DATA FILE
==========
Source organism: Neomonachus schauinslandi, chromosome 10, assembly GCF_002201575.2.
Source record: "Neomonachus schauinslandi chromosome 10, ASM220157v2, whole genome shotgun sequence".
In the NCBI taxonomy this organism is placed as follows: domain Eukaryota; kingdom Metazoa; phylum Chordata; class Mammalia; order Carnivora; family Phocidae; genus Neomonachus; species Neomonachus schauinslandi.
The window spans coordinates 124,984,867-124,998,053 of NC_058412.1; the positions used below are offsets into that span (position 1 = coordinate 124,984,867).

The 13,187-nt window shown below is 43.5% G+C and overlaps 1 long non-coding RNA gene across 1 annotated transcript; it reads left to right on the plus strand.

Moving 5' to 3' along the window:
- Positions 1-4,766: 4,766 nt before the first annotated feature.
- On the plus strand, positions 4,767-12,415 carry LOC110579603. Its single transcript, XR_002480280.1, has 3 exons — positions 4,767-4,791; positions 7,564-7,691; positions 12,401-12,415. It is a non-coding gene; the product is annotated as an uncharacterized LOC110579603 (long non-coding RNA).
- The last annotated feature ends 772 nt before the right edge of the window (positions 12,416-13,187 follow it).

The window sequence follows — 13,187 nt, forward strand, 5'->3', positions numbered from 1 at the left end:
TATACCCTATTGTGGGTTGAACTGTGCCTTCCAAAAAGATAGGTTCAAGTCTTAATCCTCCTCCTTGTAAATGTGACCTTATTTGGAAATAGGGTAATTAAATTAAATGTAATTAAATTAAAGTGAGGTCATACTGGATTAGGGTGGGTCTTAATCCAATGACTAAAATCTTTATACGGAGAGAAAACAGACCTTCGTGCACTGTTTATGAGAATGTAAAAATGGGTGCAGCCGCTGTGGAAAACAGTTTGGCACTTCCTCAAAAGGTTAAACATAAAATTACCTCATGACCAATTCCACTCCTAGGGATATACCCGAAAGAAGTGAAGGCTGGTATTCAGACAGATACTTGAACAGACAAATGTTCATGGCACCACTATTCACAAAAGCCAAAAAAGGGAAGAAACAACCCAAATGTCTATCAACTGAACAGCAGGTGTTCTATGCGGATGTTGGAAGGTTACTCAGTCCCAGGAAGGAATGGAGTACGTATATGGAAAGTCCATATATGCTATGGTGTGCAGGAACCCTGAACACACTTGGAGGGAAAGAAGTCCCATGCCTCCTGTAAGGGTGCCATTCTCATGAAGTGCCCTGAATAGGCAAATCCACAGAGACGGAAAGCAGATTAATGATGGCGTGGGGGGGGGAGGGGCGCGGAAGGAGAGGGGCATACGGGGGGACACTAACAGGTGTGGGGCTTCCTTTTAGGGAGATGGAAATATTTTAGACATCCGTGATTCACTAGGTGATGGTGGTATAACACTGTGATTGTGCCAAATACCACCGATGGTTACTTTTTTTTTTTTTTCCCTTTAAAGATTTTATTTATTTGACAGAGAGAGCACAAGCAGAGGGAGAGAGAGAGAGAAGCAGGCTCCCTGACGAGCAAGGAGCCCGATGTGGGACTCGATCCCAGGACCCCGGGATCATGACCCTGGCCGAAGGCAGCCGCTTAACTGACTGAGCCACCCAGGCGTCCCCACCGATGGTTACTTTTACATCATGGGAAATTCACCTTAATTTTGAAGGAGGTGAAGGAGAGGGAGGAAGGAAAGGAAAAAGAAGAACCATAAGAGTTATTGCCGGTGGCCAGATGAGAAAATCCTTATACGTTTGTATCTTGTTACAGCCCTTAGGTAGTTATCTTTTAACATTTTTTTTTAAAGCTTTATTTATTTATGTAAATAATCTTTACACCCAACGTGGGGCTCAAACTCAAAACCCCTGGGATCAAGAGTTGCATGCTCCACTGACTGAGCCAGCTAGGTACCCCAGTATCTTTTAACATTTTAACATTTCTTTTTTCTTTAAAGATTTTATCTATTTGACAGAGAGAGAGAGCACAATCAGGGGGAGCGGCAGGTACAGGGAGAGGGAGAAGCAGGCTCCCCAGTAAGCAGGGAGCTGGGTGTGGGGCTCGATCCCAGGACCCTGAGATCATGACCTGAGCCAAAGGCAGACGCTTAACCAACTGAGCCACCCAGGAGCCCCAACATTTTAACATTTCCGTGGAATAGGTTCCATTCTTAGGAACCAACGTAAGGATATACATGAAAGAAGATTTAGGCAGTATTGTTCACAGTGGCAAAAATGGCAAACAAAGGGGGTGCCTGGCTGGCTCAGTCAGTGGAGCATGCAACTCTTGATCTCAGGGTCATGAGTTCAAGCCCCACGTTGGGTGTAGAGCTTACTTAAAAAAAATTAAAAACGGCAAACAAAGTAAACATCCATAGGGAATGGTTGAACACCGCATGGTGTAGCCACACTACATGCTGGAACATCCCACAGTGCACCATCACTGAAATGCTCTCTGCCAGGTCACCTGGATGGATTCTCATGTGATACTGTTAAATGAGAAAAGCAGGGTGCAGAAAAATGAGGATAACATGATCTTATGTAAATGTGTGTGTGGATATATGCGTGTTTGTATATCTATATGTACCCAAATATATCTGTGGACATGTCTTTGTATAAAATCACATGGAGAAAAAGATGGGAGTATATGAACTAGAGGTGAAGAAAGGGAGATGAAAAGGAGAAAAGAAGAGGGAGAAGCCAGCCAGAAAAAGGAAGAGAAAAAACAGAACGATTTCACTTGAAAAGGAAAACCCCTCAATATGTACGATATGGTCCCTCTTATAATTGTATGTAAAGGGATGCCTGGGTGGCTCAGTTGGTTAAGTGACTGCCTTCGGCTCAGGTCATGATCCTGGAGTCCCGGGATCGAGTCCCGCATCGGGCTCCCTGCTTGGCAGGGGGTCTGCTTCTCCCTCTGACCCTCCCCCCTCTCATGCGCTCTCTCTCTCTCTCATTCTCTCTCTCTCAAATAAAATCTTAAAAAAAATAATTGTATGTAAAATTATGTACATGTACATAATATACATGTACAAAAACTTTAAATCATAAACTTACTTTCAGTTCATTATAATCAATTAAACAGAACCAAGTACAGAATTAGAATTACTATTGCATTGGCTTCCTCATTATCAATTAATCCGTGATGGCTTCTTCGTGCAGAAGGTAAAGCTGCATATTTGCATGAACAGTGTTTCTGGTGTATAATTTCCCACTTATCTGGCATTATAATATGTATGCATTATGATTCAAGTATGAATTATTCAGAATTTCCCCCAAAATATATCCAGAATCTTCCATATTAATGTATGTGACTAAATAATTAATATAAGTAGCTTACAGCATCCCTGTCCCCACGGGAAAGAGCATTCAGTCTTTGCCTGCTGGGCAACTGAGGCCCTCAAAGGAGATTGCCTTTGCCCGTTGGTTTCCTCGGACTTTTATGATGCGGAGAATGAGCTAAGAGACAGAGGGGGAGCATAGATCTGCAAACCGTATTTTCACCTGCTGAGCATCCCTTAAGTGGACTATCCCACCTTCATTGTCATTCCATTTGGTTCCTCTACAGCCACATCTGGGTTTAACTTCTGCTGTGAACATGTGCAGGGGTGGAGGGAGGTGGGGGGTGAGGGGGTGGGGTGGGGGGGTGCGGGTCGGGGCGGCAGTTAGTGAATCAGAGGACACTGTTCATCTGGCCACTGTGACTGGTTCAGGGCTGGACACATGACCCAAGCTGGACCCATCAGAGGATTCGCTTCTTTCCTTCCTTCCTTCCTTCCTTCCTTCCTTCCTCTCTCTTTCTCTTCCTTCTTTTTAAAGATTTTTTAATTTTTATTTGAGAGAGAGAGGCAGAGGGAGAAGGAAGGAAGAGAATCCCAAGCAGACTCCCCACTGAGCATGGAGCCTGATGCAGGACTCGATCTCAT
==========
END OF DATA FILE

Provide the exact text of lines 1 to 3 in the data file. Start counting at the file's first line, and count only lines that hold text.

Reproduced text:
Source organism: Neomonachus schauinslandi, chromosome 10, assembly GCF_002201575.2.
Source record: "Neomonachus schauinslandi chromosome 10, ASM220157v2, whole genome shotgun sequence".
In the NCBI taxonomy this organism is placed as follows: domain Eukaryota; kingdom Metazoa; phylum Chordata; class Mammalia; order Carnivora; family Phocidae; genus Neomonachus; species Neomonachus schauinslandi.